The Two Rivers of Mesopotamia, an artistic research project seeks to analyse the effects of war on ecological and cultural heritage, within the socio-political framework of Kurdish inhabited territories. The research project is rooted in the ongoing conflict in south-eastern Turkey, analysing its consequential influence on ecological habitats within the region. The dam projects as a 'power mechanism' unfold different relationalities and temporalities of the habitat around the Tigris and Euphrates rivers. Through the Mesopotamian soft-shelled turtle, an endemic species that lives alongside the affected rivers, a manual hand-book of drawings envisions both submerged and emerged elements in relation to the dam projects in upper Mesopotamia. A very fine dissecting process of the soft-shelled turtle captures a political and social entanglement of this particular land which is agonised from the effects of an ongoing war.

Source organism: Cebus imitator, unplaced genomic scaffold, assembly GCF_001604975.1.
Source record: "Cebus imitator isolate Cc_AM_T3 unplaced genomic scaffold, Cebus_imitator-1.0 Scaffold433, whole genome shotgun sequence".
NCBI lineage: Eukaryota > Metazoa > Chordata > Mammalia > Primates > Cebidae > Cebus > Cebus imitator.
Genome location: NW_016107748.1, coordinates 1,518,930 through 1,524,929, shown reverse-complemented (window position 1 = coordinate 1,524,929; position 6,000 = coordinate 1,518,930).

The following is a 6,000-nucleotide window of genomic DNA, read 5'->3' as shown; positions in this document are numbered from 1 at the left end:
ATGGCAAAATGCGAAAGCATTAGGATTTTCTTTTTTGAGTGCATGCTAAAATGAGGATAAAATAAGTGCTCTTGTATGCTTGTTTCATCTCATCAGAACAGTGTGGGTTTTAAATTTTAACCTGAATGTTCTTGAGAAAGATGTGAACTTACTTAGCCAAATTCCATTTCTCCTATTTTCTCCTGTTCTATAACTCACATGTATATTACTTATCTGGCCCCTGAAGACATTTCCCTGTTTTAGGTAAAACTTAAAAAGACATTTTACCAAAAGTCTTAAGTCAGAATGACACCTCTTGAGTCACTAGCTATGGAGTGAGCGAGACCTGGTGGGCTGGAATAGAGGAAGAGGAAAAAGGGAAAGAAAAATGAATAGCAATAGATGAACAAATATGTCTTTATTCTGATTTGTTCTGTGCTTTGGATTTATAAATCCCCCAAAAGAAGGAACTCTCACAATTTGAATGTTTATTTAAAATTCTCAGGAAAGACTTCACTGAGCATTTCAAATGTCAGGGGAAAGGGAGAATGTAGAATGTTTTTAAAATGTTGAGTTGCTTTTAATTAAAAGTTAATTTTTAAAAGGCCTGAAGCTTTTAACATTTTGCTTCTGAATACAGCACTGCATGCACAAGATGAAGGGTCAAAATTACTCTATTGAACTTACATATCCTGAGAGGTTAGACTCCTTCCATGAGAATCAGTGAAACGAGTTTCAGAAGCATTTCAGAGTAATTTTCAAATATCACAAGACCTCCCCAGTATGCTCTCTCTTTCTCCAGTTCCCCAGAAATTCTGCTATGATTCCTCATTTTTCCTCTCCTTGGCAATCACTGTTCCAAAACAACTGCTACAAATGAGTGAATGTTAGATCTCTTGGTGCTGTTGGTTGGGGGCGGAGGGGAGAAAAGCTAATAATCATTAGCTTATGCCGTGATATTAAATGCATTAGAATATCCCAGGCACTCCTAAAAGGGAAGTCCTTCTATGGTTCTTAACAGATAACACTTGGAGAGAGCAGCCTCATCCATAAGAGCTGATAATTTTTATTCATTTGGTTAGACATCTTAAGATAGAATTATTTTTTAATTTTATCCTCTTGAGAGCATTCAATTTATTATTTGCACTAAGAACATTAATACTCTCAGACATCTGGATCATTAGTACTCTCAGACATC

Rojda Tuğrul is an interdisciplinary artist and researcher, whose practice is concerned with the notion of identity in relation to space. Her research project seeks to analyse the effects of war on ecological and cultural heritage, within the socio-political framework of Kurdish territories. Whilst examining the spatial transformation and deterioration of a habitat as a trace of change in the culture and collective psyche of society, her work also explores the politics of art, the autonomy of artistic representations, and the power of images. Tuğrul holds an MSc in Veterinary Studies and she graduated from Mardin Artuklu University with an MA in fine arts. Currently, she is in the process of writing her dissertation as a candidate in the PhD in Practice Program at the Academy of Fine Arts in Vienna.
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